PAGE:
Digitalisation in every sector has fostered the development of better procedures and concepts. Logistics in India is one of the sectors that has been facing challenges due to lower digitisation, traditional methods and lack of synchronisation. Efficient logistics for any country is a major game changer as it involves movement of goods and services that in turn drives all other economic activities. India incurs much higher cost for logistics than other developed countries where it is about 7-9% of their GDP while for India it is 13-14% of the GDP.
Why should we even bother?
Higher costs of logistics creates massive impact on all kinds of businesses which leads to lower profits. This results into lower investments in the manufacturing businesses. Manufacturing business in India is still highly under developed and higher logistics costs make it worse. Investments tend to shift towards the service sector as they remain free from the logistical challenges.
A survey done by McKinsey and the Indian Institute of Logistics in 2019 suggests that major factors responsible for inefficient logistics in India include overburdened roadways and lack of technological advancement. The higher cost of logistics is a result of preference of roadways over rail and waterways as they have lower connectivity and synchronisation. The rates for roadways are higher than that for rail and waterways which increases costs.
Another hurdle in the Indian logistic sector is the lower technological advancement. Most of the companies are small sized businesses that do not have the infrastructure and capital to develop large scale warehousing facilities and inculcate tech based solutions. This makes logistics a time consuming, inefficient and an expensive affair for a lot of businesses.
Gati Shakti – The future
The Government of India has introduced the National Master Plan – PM Gati Shakti – for multi – modal connectivity in the Budget FY23. This is aimed at developing an efficient ecosystem for transportation across the country. This initiates digitalisation in the transportation sector with the use of data. The traditional methods and procedures were fragmented and were implemented by different ministries through different plans. Gati Shakti will now provide a single platform for all stakeholders and will bring all the pre-existing plans and projects on a single platform. Implementation and monitoring will become easier and far more integrated.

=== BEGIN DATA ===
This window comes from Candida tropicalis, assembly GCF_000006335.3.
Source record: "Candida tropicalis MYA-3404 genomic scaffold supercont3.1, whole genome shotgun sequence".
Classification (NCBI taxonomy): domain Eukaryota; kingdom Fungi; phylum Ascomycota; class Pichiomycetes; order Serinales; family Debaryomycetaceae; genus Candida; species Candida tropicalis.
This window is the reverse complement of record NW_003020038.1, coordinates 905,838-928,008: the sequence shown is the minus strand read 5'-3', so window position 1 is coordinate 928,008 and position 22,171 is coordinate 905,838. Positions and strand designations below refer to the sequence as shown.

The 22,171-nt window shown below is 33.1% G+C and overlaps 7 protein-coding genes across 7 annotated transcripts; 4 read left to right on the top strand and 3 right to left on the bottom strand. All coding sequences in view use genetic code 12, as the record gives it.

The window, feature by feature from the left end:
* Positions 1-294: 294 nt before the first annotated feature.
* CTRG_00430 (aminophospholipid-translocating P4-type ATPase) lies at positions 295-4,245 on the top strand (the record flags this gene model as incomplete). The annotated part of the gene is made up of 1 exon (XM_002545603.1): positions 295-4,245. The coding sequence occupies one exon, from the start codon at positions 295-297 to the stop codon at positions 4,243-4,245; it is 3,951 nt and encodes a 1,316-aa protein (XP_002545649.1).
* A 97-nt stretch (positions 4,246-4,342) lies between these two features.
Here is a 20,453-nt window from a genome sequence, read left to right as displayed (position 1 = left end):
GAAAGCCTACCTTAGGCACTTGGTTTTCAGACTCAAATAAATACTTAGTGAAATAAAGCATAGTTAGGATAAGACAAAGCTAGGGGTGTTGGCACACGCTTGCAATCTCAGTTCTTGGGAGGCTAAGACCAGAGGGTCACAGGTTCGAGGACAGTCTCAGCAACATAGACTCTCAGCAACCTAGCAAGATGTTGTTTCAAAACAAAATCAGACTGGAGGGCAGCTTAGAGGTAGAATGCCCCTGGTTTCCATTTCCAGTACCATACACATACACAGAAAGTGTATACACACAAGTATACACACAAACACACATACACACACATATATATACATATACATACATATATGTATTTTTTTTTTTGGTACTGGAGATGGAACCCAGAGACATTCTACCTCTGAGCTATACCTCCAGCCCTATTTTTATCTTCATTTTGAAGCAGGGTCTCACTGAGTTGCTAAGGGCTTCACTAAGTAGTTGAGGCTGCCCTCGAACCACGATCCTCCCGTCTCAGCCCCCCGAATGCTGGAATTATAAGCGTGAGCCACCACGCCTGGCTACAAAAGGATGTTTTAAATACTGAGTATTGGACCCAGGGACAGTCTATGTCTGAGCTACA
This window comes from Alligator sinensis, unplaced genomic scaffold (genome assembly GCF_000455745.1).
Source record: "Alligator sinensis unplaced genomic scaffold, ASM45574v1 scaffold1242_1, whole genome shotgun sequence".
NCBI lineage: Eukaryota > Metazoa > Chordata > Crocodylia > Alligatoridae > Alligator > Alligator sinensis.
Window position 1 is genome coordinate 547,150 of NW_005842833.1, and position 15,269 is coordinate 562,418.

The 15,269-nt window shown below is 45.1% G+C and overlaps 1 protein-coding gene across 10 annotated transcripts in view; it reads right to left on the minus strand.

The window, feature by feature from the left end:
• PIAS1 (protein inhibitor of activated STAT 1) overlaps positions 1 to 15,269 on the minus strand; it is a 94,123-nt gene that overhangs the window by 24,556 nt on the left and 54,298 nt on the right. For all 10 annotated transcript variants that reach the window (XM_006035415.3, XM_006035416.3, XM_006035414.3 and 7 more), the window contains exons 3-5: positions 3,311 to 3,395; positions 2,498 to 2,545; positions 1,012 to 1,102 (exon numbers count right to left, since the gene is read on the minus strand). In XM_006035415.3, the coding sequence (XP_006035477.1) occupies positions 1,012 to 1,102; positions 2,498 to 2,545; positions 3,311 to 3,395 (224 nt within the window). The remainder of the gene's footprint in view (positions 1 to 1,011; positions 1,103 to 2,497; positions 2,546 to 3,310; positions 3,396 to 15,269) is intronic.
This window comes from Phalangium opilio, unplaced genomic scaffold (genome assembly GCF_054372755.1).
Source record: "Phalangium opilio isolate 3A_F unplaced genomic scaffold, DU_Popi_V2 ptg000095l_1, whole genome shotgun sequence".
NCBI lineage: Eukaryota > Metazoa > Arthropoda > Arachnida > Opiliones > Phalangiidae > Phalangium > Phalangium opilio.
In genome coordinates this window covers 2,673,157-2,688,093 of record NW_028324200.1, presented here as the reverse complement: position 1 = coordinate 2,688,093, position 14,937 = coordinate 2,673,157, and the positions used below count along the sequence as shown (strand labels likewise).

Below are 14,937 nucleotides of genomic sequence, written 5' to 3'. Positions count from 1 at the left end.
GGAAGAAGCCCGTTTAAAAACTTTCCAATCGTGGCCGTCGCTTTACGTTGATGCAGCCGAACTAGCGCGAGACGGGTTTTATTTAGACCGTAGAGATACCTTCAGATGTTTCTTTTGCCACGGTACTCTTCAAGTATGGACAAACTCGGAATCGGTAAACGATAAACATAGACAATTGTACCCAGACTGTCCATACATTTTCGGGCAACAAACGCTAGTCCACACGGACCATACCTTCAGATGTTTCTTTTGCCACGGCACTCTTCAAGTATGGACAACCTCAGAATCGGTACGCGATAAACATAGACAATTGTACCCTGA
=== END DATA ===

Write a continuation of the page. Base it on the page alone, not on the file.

Gati Shakti also makes use of spatial planning with more than 200+ layers of GIS data. This ensures reduced geographical conflicts amongst different projects hence making the procedure seamless. Efficacious use of digital platform and data can create a system that would ensure optimum use of various modes of transportation. For
example, burden on roadways can be reduced by increasing the use of rail and waterways for larger distances. Roadways can be then used for last mile connectivity. Costs and timelines can be tracked and rectified.
Improving warehousing has also been a struggle. Gati Shakti provides a solution for large scale warehousing with a technological upgrade. The Multi-Modal logistics parks (MMLPs) form another major feature of this initiative. These would be the hubs connecting different modes of transportation and provide large scale warehousing.
These would make use of automation to reduce turnaround time and provide facilities like sorting and grading. This project is based on comprehensiveness, optimisation, synchronisation and analytical approach towards logistics sector.
The digital platform for the project is the Unified logistics interface Platform (ULP) that would reduce the manual work and would be open for all the stakeholders. Use of data from various other government bodies like Vaahan, GSTN etc. would make it a unified regulatory platform. This is a great initiative towards building a digital India, wherein logistics could play a strong role when optimised and efficiently utilised.